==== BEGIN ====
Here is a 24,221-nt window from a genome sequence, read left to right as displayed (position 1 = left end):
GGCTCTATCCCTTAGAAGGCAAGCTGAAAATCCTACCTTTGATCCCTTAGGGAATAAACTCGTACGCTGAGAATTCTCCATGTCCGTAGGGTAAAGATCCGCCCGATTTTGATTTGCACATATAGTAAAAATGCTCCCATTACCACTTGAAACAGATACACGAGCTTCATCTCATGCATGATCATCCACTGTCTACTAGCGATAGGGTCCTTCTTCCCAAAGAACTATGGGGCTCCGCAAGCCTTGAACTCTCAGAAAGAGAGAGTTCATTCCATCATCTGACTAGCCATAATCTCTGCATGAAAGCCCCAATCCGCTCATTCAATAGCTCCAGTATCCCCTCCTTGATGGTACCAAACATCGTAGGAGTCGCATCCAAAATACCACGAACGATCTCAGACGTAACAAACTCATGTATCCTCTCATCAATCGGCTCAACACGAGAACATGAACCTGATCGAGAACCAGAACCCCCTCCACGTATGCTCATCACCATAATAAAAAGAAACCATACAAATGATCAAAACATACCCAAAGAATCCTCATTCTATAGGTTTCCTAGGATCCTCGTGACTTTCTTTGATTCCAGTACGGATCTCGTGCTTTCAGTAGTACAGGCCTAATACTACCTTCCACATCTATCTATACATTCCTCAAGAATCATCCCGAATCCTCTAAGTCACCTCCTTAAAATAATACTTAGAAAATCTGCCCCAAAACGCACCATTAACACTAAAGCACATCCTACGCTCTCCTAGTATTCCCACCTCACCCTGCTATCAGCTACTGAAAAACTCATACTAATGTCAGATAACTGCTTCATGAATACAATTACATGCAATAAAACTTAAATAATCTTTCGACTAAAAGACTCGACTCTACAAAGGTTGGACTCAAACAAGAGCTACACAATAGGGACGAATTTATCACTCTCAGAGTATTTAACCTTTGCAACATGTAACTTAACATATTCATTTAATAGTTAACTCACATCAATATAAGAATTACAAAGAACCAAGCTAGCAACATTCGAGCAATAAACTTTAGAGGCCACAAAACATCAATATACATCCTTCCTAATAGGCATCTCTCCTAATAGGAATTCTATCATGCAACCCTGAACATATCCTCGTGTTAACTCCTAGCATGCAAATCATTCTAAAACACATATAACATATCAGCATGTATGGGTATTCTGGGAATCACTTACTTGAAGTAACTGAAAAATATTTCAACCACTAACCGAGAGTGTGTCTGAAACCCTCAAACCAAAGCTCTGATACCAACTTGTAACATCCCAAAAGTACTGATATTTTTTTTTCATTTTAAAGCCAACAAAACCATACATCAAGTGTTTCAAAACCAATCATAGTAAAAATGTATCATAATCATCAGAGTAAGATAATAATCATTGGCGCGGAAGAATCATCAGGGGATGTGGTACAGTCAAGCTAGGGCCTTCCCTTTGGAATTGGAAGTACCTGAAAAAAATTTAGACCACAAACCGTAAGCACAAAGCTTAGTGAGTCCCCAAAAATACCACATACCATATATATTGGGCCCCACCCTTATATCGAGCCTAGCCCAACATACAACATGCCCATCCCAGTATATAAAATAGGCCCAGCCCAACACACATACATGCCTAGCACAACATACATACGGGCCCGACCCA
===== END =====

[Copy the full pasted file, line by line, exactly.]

Here is a 24,221-nt window from a genome sequence, read left to right as displayed (position 1 = left end):
GGCTCTATCCCTTAGAAGGCAAGCTGAAAATCCTACCTTTGATCCCTTAGGGAATAAACTCGTACGCTGAGAATTCTCCATGTCCGTAGGGTAAAGATCCGCCCGATTTTGATTTGCACATATAGTAAAAATGCTCCCATTACCACTTGAAACAGATACACGAGCTTCATCTCATGCATGATCATCCACTGTCTACTAGCGATAGGGTCCTTCTTCCCAAAGAACTATGGGGCTCCGCAAGCCTTGAACTCTCAGAAAGAGAGAGTTCATTCCATCATCTGACTAGCCATAATCTCTGCATGAAAGCCCCAATCCGCTCATTCAATAGCTCCAGTATCCCCTCCTTGATGGTACCAAACATCGTAGGAGTCGCATCCAAAATACCACGAACGATCTCAGACGTAACAAACTCATGTATCCTCTCATCAATCGGCTCAACACGAGAACATGAACCTGATCGAGAACCAGAACCCCCTCCACGTATGCTCATCACCATAATAAAAAGAAACCATACAAATGATCAAAACATACCCAAAGAATCCTCATTCTATAGGTTTCCTAGGATCCTCGTGACTTTCTTTGATTCCAGTACGGATCTCGTGCTTTCAGTAGTACAGGCCTAATACTACCTTCCACATCTATCTATACATTCCTCAAGAATCATCCCGAATCCTCTAAGTCACCTCCTTAAAATAATACTTAGAAAATCTGCCCCAAAACGCACCATTAACACTAAAGCACATCCTACGCTCTCCTAGTATTCCCACCTCACCCTGCTATCAGCTACTGAAAAACTCATACTAATGTCAGATAACTGCTTCATGAATACAATTACATGCAATAAAACTTAAATAATCTTTCGACTAAAAGACTCGACTCTACAAAGGTTGGACTCAAACAAGAGCTACACAATAGGGACGAATTTATCACTCTCAGAGTATTTAACCTTTGCAACATGTAACTTAACATATTCATTTAATAGTTAACTCACATCAATATAAGAATTACAAAGAACCAAGCTAGCAACATTCGAGCAATAAACTTTAGAGGCCACAAAACATCAATATACATCCTTCCTAATAGGCATCTCTCCTAATAGGAATTCTATCATGCAACCCTGAACATATCCTCGTGTTAACTCCTAGCATGCAAATCATTCTAAAACACATATAACATATCAGCATGTATGGGTATTCTGGGAATCACTTACTTGAAGTAACTGAAAAATATTTCAACCACTAACCGAGAGTGTGTCTGAAACCCTCAAACCAAAGCTCTGATACCAACTTGTAACATCCCAAAAGTACTGATATTTTTTTTTCATTTTAAAGCCAACAAAACCATACATCAAGTGTTTCAAAACCAATCATAGTAAAAATGTATCATAATCATCAGAGTAAGATAATAATCATTGGCGCGGAAGAATCATCAGGGGATGTGGTACAGTCAAGCTAGGGCCTTCCCTTTGGAATTGGAAGTACCTGAAAAAAATTTAGACCACAAACCGTAAGCACAAAGCTTAGTGAGTCCCCAAAAATACCACATACCATATATATTGGGCCCCACCCTTATATCGAGCCTAGCCCAACATACAACATGCCCATCCCAGTATATAAAATAGGCCCAGCCCAACACACATACATGCCTAGCACAACATACATACGGGCCCGACCCA